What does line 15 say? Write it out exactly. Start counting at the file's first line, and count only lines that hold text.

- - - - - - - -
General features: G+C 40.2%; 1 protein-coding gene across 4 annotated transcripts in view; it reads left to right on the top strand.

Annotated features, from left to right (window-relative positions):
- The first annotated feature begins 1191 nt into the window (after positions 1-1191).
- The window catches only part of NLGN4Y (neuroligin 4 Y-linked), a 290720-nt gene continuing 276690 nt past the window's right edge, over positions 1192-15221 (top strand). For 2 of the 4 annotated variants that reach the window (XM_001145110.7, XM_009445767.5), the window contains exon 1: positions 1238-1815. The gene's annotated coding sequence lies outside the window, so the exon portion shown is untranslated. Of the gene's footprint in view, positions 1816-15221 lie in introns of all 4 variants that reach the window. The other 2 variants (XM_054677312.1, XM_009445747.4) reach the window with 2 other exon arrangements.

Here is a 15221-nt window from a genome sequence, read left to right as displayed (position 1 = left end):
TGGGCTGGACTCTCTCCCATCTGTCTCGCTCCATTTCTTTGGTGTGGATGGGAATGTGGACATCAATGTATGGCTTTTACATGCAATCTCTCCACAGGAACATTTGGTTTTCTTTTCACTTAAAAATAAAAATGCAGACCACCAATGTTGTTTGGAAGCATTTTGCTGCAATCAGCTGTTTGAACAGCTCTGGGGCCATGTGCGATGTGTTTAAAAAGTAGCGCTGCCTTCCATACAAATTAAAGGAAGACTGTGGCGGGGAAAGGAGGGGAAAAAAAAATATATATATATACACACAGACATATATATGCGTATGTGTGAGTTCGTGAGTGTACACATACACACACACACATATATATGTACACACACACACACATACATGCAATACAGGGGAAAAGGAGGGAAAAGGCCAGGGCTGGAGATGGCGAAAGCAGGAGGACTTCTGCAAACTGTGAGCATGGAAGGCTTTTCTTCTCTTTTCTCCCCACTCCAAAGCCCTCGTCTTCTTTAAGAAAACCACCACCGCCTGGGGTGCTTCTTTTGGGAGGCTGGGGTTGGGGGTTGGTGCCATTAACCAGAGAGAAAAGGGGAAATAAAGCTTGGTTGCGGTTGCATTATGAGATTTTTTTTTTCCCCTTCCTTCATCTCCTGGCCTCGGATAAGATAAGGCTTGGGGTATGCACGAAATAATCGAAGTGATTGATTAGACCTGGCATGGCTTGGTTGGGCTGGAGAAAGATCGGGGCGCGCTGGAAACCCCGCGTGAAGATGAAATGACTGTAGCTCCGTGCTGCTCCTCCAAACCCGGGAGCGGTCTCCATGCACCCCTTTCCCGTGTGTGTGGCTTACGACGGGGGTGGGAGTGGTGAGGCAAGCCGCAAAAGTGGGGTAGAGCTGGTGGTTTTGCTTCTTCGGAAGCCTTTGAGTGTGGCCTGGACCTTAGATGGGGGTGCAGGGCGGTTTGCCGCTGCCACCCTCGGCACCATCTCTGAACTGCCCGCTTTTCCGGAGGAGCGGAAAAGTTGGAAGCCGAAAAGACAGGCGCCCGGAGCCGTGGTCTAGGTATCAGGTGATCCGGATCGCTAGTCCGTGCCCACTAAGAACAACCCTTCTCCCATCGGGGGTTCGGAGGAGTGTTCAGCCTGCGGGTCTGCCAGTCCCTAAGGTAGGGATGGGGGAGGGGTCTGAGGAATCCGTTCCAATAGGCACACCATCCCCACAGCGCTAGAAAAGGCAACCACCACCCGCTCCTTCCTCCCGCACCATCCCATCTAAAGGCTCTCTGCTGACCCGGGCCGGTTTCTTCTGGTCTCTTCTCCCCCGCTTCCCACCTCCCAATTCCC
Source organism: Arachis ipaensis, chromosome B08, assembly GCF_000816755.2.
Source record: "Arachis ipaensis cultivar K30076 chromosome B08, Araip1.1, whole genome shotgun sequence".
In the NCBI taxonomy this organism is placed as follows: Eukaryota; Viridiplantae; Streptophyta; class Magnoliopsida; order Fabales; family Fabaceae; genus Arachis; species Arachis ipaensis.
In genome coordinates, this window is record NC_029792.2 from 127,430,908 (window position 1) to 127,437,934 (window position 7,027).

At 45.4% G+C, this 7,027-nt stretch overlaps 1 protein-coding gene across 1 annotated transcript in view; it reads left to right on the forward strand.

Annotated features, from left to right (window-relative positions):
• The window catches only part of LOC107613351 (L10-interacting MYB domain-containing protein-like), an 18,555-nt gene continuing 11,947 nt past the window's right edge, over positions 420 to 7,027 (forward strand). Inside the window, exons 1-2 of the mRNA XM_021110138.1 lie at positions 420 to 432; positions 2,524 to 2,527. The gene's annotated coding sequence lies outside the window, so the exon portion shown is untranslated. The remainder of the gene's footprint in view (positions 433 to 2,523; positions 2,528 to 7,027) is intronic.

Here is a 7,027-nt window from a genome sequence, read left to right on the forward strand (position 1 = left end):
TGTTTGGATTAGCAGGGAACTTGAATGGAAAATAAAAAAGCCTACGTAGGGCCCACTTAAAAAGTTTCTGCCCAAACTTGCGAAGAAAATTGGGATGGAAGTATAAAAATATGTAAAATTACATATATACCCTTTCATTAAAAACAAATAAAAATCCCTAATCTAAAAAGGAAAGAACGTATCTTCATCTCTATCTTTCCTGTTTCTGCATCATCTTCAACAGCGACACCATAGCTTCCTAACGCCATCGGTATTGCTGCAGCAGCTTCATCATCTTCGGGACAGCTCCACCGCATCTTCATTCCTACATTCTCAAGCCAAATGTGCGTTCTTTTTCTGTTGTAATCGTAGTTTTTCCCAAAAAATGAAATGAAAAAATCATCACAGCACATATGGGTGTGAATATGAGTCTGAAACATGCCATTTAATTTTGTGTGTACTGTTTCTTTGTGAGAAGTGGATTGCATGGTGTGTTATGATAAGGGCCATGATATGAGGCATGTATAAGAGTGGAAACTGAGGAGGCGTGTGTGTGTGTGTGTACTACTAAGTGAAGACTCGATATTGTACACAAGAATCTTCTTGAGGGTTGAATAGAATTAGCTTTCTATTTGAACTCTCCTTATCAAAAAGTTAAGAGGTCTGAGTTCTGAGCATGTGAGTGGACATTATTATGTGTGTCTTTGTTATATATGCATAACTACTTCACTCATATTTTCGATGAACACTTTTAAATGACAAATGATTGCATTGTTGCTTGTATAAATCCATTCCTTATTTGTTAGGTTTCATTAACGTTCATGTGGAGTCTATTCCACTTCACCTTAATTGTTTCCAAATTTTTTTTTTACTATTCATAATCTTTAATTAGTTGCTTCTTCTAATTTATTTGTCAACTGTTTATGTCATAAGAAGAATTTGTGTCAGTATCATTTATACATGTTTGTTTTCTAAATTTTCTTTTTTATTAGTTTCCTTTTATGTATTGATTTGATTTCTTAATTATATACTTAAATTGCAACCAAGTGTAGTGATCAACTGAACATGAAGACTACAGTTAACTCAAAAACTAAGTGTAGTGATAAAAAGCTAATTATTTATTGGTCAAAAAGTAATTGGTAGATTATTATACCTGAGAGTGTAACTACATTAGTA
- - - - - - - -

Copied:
TGTTTGGATTAGCAGGGAACTTGAATGGAAAATAAAAAAGCCTACGTAGGGCCCACTTAAAAAGTTTCTGCCCAAACTTGCGAAGAAAATTGGGATGGAAGTATAAAAATATGTAAAATTACATATATACCCTTTCATTAAAAACAAATAAAAATCCCTAATCTAAAAAGGAAAGAACGTATCTTCATCTCTATCTTTCCTGTTTCTGCATCATCTTCAACAGCGACACCATAGCTTCCTAACGCCATCGGTATTGCTGCAGCAGCTTCATCATCTTCGGGACAGCTCCACCGCATCTTCATTCCTACATTCTCAAGCCAAATGTGCGTTCTTTTTCTGTTGTAATCGTAGTTTTTCCCAAAAAATGAAATGAAAAAATCATCACAGCACATATGGGTGTGAATATGAGTCTGAAACATGCCATTTAATTTTGTGTGTACTGTTTCTTTGTGAGAAGTGGATTGCATGGTGTGTTATGATAAGGGCCATGATATGAGGCATGTATAAGAGTGGAAACTGAGGAGGCGTGTGTGTGTGTGTGTACTACTAAGTGAAGACTCGATATTGTACACAAGAATCTTCTTGAGGGTTGAATAGAATTAGCTTTCTATTTGAACTCTCCTTATCAAAAAGTTAAGAGGTCTGAGTTCTGAGCATGTGAGTGGACATTATTATGTGTGTCTTTGTTATATATGCATAACTACTTCACTCATATTTTCGATGAACACTTTTAAATGACAAATGATTGCATTGTTGCTTGTATAAATCCATTCCTTATTTGTTAGGTTTCATTAACGTTCATGTGGAGTCTATTCCACTTCACCTTAATTGTTTCCAAATTTTTTTTTTACTATTCATAATCTTTAATTAGTTGCTTCTTCTAATTTATTTGTCAACTGTTTATGTCATAAGAAGAATTTGTGTCAGTATCATTTATACATGTTTGTTTTCTAAATTTTCTTTTTTATTAGTTTCCTTTTATGTATTGATTTGATTTCTTAATTATATACTTAAATTGCAACCAAGTGTAGTGATCAACTGAACATGAAGACTACAGTTAACTCAAAAACTAAGTGTAGTGATAAAAAGCTAATTATTTATTGGTCAAAAAGTAATTGGTAGATTATTATACCTGAGAGTGTAACTACATTAGTA